For me, this book falls into the "important but very painful to read" category. It was depressing, disheartening, and yet an important look at race relations in the south in the 1930s.
The basic story is a year in the life of the Logans, as told from 9-year-old Cassie Logan's point of view. She and her family live in Mississippi, north of Vicksburg, on a former plantation. Her family is different than the other tenant farmers in their area: they own 400 acres of their own land. It was a fluke: a Yankee had bought some after the Civil War and ended up selling some to Cassie's grandfather. Yet, it's the land -- and owning it -- that allows Cassie's family a measure of freedom that the other families don't have.
The interesting thing (to me) is that the other black families don't hold it against the Logans do what they can to help out their neighbors and work hard at making ends meet. It's the white people that claim the Logan's are putting on airs, getting uppity and the like. In the end, it's the land that both dooms them and saves them. (Which sounds ominous, I know, but really that's the way it happens.)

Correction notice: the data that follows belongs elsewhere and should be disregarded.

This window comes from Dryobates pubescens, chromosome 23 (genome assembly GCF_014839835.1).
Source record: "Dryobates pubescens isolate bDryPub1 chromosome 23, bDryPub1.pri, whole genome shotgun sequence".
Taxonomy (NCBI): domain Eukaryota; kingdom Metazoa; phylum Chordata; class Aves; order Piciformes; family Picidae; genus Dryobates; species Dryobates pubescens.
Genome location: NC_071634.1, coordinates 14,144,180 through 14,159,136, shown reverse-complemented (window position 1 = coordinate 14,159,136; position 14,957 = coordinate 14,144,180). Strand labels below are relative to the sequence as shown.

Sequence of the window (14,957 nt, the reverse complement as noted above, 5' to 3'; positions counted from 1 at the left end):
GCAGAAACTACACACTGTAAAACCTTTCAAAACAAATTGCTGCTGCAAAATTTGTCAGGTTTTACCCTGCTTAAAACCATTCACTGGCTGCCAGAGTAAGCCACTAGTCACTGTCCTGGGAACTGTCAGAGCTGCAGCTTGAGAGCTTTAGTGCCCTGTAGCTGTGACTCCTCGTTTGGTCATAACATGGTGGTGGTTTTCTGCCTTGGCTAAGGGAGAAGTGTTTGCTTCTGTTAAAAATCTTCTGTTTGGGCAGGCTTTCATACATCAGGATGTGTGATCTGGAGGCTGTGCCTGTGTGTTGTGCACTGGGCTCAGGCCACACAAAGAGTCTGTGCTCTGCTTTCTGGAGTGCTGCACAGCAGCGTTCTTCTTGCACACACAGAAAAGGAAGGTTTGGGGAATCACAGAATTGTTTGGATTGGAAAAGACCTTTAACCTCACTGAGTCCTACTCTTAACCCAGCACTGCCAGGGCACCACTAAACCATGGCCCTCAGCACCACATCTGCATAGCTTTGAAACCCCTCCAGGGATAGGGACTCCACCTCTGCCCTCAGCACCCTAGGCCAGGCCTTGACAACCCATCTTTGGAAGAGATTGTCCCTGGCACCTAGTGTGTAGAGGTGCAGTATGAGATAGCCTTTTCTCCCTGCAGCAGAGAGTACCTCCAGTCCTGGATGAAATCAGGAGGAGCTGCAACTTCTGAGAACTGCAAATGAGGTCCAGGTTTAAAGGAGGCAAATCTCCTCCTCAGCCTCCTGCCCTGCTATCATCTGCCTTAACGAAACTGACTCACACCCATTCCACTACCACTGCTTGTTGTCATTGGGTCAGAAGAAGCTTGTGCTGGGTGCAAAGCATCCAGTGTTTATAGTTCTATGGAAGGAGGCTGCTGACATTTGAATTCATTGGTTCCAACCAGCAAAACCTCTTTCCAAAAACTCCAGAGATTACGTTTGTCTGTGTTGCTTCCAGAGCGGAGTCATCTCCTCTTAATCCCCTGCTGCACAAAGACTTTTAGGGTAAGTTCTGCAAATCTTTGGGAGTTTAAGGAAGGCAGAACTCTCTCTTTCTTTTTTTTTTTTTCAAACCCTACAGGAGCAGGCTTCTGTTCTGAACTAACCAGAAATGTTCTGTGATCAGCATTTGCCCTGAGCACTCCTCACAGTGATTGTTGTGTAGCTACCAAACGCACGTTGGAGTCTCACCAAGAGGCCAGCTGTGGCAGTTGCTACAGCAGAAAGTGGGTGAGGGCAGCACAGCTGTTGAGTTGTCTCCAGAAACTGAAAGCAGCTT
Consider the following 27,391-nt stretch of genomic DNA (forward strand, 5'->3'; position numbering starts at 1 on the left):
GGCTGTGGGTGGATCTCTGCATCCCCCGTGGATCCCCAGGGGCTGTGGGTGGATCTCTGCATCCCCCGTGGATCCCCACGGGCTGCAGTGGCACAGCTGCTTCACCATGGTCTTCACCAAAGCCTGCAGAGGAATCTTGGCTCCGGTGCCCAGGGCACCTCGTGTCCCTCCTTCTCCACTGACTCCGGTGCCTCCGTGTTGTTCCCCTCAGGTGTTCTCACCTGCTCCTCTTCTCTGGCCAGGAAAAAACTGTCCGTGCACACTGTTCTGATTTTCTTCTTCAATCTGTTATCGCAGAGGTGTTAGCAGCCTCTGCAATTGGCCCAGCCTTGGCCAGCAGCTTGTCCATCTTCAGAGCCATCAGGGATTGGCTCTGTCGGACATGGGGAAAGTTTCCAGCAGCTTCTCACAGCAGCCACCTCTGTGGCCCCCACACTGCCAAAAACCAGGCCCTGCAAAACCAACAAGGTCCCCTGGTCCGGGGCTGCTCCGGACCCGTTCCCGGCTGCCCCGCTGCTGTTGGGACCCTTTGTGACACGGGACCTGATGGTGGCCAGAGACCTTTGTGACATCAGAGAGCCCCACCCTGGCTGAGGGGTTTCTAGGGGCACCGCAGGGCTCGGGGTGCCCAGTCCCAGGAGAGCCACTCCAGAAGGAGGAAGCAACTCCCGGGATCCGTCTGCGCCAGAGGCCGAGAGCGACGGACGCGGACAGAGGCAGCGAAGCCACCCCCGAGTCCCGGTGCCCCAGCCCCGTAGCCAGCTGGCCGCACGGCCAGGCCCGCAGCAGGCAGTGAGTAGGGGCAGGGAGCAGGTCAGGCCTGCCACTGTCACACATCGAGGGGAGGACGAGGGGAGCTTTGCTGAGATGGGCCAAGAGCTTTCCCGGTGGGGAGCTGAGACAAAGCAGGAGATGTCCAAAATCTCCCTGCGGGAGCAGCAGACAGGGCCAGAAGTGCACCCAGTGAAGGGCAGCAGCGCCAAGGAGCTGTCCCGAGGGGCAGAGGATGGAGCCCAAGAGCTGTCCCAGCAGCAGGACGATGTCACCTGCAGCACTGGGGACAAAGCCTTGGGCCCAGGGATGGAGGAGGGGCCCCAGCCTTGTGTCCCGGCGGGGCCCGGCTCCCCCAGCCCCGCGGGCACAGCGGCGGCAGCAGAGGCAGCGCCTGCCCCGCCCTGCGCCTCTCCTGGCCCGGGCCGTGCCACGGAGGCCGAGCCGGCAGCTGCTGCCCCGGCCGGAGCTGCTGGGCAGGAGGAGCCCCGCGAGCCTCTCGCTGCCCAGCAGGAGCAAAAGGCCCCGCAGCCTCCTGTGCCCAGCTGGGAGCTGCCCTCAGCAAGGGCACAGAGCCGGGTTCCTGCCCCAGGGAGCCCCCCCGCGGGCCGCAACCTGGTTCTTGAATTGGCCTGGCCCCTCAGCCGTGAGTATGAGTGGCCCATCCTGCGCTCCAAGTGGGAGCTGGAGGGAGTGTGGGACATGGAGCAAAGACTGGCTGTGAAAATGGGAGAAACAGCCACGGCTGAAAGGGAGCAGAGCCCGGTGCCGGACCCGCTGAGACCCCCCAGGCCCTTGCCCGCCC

Mildred Taylor doesn't spare any one or anything. When Cassie disobeys, she gets whipped. She gets humiliated for just being black, and manages to get her "revenge". It's very much a world of get and try and give back. The children get splattered every morning on their way to school by the white bus going by (on purpose), and they take their revenge. Which sets off a chain of events. I think more than race relations, this book is about consequences. The consequences of choices, of decisions, of being black (or white) in Mississippi. There's a strong sense of family, too. The Logans deeply care for their children, wanting what's best for them. They are also concerned for their safety, navigating the difficult path of what's right versus what's best.
It was a very powerful book, one that I'm sure will stay with me for quite a while.
Cross posted at Book Nut.